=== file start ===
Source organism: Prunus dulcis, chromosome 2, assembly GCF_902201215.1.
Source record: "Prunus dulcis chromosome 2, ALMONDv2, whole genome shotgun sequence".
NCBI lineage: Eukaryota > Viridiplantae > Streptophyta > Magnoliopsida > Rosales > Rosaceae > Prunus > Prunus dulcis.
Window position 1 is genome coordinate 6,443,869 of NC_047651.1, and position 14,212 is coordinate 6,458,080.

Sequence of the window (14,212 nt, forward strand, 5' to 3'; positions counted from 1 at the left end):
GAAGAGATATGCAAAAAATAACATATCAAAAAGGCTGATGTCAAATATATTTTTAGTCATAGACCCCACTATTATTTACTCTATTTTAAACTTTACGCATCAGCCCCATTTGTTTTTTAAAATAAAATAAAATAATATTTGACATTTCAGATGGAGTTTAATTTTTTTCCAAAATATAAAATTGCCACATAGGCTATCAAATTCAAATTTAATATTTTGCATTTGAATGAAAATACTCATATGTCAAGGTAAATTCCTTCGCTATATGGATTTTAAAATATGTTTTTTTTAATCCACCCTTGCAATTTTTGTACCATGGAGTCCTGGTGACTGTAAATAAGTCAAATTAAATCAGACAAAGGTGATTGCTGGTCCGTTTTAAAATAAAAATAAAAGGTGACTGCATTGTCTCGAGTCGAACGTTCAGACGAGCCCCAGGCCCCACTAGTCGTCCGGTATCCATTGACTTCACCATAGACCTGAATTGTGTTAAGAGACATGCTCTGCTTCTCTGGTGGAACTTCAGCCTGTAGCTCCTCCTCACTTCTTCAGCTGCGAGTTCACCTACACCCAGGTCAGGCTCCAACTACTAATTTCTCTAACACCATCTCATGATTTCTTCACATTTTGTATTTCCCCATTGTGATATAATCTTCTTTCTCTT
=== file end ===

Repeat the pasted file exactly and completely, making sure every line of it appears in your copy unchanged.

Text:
Source organism: Prunus dulcis, chromosome 2, assembly GCF_902201215.1.
Source record: "Prunus dulcis chromosome 2, ALMONDv2, whole genome shotgun sequence".
NCBI lineage: Eukaryota > Viridiplantae > Streptophyta > Magnoliopsida > Rosales > Rosaceae > Prunus > Prunus dulcis.
Window position 1 is genome coordinate 6,443,869 of NC_047651.1, and position 14,212 is coordinate 6,458,080.

Sequence of the window (14,212 nt, forward strand, 5' to 3'; positions counted from 1 at the left end):
GAAGAGATATGCAAAAAATAACATATCAAAAAGGCTGATGTCAAATATATTTTTAGTCATAGACCCCACTATTATTTACTCTATTTTAAACTTTACGCATCAGCCCCATTTGTTTTTTAAAATAAAATAAAATAATATTTGACATTTCAGATGGAGTTTAATTTTTTTCCAAAATATAAAATTGCCACATAGGCTATCAAATTCAAATTTAATATTTTGCATTTGAATGAAAATACTCATATGTCAAGGTAAATTCCTTCGCTATATGGATTTTAAAATATGTTTTTTTTAATCCACCCTTGCAATTTTTGTACCATGGAGTCCTGGTGACTGTAAATAAGTCAAATTAAATCAGACAAAGGTGATTGCTGGTCCGTTTTAAAATAAAAATAAAAGGTGACTGCATTGTCTCGAGTCGAACGTTCAGACGAGCCCCAGGCCCCACTAGTCGTCCGGTATCCATTGACTTCACCATAGACCTGAATTGTGTTAAGAGACATGCTCTGCTTCTCTGGTGGAACTTCAGCCTGTAGCTCCTCCTCACTTCTTCAGCTGCGAGTTCACCTACACCCAGGTCAGGCTCCAACTACTAATTTCTCTAACACCATCTCATGATTTCTTCACATTTTGTATTTCCCCATTGTGATATAATCTTCTTTCTCTT